A neat report ran today on NPR’s All Tech Considered about e-learning during snowy weather. At the core of the story is a high school economics teacher in Indiana whose students are expected to log onto his class even when school is canceled. The current class project has them operating a business selling scarves. In essence, they’re telecommuting.
NPR’s Stan Jaztrzebski interviewed several students to ask their opinion of the format:
“Student Isaac Miller says he and his classmates are so plugged in outside of school that e-learning doesn’t feel that different—though, he admits, it doesn’t work for every class.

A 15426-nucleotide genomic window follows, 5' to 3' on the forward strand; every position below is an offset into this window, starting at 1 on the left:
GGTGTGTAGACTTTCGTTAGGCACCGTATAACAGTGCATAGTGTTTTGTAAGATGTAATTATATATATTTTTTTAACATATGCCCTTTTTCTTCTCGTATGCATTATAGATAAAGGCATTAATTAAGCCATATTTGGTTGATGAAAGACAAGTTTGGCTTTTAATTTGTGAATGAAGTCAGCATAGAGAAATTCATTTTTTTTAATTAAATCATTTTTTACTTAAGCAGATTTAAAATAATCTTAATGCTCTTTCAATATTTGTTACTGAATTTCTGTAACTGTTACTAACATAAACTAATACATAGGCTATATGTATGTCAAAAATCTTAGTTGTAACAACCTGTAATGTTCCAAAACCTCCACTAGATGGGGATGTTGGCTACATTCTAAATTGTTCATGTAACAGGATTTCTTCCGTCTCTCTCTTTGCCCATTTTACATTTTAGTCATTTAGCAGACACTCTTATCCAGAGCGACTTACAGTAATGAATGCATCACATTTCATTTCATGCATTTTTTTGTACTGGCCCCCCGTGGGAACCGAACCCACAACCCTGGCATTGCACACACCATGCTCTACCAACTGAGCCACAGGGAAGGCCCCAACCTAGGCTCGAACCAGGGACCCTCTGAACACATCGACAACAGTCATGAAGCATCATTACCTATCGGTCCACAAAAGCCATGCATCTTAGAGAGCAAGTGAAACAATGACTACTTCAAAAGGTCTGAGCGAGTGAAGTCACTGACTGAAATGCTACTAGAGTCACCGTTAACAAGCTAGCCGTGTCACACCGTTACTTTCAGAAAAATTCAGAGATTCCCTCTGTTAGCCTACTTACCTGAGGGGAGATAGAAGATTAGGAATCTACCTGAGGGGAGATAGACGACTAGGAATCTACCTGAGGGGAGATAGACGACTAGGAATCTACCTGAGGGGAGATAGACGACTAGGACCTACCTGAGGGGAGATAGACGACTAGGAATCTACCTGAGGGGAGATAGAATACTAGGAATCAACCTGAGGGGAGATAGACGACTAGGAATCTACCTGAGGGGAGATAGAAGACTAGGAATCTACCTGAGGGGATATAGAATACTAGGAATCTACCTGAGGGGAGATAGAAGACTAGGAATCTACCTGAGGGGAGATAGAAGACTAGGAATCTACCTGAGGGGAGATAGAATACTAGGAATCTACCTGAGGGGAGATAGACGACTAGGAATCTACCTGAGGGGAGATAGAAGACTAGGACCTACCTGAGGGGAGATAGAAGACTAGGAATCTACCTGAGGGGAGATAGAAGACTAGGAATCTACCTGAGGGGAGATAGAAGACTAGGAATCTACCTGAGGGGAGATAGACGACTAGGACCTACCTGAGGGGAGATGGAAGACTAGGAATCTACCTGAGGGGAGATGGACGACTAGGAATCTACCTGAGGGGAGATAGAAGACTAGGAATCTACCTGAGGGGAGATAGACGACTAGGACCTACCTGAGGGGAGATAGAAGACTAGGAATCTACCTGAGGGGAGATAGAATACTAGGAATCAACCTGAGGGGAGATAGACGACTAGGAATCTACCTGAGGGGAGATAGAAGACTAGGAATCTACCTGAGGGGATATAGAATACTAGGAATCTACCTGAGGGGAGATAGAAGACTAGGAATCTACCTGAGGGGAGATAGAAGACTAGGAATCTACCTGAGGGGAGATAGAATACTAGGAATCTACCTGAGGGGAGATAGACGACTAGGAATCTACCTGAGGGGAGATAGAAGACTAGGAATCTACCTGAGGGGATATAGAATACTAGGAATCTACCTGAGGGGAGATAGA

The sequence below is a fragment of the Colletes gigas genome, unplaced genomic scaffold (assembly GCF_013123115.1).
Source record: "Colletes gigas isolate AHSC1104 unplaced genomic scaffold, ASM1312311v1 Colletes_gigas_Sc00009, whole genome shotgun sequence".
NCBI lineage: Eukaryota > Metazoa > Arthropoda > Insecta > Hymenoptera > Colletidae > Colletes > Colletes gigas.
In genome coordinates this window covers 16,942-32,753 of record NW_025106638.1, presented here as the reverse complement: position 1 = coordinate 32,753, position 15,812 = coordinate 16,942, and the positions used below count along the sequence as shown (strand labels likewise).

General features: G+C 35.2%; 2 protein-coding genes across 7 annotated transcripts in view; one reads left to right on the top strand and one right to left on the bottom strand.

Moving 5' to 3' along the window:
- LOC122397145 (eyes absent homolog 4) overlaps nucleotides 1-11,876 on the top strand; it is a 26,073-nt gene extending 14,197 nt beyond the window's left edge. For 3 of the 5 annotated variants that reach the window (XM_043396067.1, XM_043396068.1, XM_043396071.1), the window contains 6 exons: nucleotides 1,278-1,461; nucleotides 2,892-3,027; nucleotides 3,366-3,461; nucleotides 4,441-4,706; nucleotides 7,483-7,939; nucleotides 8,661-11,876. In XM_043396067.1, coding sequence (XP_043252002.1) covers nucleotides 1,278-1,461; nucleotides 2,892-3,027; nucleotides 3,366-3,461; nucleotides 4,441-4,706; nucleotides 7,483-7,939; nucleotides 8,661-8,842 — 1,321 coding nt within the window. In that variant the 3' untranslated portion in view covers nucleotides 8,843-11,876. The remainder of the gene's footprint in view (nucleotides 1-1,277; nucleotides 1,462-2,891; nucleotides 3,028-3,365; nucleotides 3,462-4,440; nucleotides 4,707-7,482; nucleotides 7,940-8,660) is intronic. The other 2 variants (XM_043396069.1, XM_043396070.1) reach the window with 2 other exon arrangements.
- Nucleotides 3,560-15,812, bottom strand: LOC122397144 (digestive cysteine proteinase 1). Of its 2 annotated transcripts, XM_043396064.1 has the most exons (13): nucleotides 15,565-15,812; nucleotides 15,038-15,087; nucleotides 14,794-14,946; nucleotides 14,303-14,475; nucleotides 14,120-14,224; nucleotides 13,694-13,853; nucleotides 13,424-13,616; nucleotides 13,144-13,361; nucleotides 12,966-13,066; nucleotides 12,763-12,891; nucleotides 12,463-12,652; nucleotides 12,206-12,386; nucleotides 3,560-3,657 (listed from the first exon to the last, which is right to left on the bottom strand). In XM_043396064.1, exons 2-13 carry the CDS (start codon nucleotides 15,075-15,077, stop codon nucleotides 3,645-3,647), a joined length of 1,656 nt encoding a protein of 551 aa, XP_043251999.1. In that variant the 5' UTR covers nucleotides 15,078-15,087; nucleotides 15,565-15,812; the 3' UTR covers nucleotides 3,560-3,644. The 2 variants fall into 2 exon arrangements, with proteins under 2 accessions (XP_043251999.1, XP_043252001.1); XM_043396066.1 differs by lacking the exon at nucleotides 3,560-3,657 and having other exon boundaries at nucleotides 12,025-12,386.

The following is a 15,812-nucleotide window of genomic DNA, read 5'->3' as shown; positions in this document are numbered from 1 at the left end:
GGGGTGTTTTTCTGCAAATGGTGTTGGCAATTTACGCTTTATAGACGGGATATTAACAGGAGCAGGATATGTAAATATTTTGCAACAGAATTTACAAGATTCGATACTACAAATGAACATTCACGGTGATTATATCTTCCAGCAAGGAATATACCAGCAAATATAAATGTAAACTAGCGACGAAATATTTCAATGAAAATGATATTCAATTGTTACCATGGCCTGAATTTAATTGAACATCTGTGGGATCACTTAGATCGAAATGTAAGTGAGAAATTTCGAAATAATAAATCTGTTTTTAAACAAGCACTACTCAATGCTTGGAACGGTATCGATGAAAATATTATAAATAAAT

‘It’s really tough in like a math class, for the high-level math classes, because some of that stuff you can’t just learn by yourself,’ Isaac says. ‘You have to have the teacher there. You have to be in the classroom.'”
While assigning e-work helps kids make up time they’d otherwise lose at the beginning of their summer break, young Mr. Miller hits at an essential point. If e-learning were really an apt substitute for in-person learning, what would then be the point of going to school at all? The format’s intrinsic flaws ensure that the charm and glee attached to snow cancellations will remain… at least for now.
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